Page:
Case study and script for technology issue

  • Don't start the conversation with "you always" or "you never". Instead, start with "I've noticed". It gets into problem-solving state of mind.

    • "I've noticed we've been having issues with technology. When i ask you to turn off the tablet, you ignore my request or theres a lot of grumbling. That's not okay - having tech is a privilege and there is responsibility that goes along with it (Smile on your face)"

  • Remember all these devices are all privileges and not right. You need to be crystal clear about expectations in those areas. If your kids are not mature enough to follow boundaries, we know we need to make some changes.

    • "In the future my expectation is when i ask you to turn off, i expect you will turn it off without grumbling and groaning. I'll give you 5 minute warning so you can save your game. You can set a timer. I won't remind you or give second chances. it's up to you. Does it feel reasonable e for the privilege of having computer games? "

  • "Now i'm sure we won't have any issues but I want to let you know that if I ask you to turn it off, and you ignore or theres ANY grumbling or groaning, you are going to lose your video game privileges for the next week."

  • I want to close the loop by having the child repeat back.

    • “Just so we're on the same page can you repeat back to me the new rule for technology and the consequence for when you don't follow the rule?"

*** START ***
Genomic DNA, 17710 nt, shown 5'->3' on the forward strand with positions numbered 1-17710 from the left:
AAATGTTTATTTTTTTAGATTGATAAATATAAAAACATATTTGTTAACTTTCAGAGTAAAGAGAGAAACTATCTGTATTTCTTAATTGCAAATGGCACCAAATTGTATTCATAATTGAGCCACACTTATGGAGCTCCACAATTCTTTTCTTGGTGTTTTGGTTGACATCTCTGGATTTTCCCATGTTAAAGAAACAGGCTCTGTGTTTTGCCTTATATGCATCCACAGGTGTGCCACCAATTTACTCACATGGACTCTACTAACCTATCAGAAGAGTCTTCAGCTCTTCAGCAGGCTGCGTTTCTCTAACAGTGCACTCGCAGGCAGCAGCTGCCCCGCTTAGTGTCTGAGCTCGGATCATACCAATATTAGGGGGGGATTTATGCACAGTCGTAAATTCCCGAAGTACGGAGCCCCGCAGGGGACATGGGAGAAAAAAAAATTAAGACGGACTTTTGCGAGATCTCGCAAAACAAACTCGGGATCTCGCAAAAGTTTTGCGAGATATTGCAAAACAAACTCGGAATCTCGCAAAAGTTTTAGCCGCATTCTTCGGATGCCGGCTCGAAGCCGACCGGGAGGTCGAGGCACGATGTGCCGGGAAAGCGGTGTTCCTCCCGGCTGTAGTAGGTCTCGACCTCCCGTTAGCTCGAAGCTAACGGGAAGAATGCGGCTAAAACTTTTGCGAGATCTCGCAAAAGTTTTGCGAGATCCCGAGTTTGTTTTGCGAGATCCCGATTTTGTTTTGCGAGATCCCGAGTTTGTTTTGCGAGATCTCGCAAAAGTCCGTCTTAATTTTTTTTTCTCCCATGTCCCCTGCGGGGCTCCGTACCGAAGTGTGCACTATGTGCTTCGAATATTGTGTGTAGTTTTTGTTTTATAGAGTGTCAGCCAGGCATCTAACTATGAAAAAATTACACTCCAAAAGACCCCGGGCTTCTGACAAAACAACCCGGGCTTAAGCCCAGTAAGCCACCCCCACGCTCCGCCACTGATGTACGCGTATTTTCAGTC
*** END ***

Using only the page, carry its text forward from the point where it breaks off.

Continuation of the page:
At this point, who decides to get the tech privileges? The child. If she loses her privileges, it's her choice she choose. If you follow through, she can only be mad at herself. She might get mad at you, it's perfectly normal. But you know you've done the ground work doing the 5Rs. See how it is so empowering for both parties. As a parent, you established the rules. But the child also has the power to decide how it works out for her within the boundaries you set.


WHAT IF you notice consequence in advance but the child won't repeat back?

1. Child is clearly not mature enough to have a privilege for video games. Pack it away for 3-6 months. It's not a punishment, its to demonstrate a certain level of responsibility. 

2. You have a power struggle in your hands. It's not the video games. it's about proving to you who's really the boss. You might be having power struggles in other routines. If you have it in one area you likely have it in another.

WHAT IF they repeat back but they still make a poor choice?

This WILL happen. They're learning and they'll make mistakes. When they do, you'll follow your promise and implement the consequence. If you're not wiling to follow through, don't even put it out there. It's going to prove to your kids to not be taken seriously. How you follow through is important - avoid "I told you so"ing. That was a big bunch of blame, shame and pain that i heaped onto a perfectly good consequence. 

"Gosh i see you chose to lose your video privileges. I am confident you'll make a better choice next time because this is a learning opportunity".

Let them own that with dignity. He will be much more likely to make a better choice next time. This allows the child to save face. 

WHAT IF I can't think of a good consequence?

If you can't find one that meets the 5Rs, consequences are not the right tools. Consequences are only used 10-15% of the time, when it can easily meet the 5Rs. There are other tools available with Positive Parenting Solutions. It covers big ticket struggles below:

  • Bedtime battles

  • Sibling rivalry

  • Tantrums

  • Backtalk

  • Morning dawdling

  • Homework hassles

  • Chore wars

  • Entitlement

  • Whining

  • Helplessness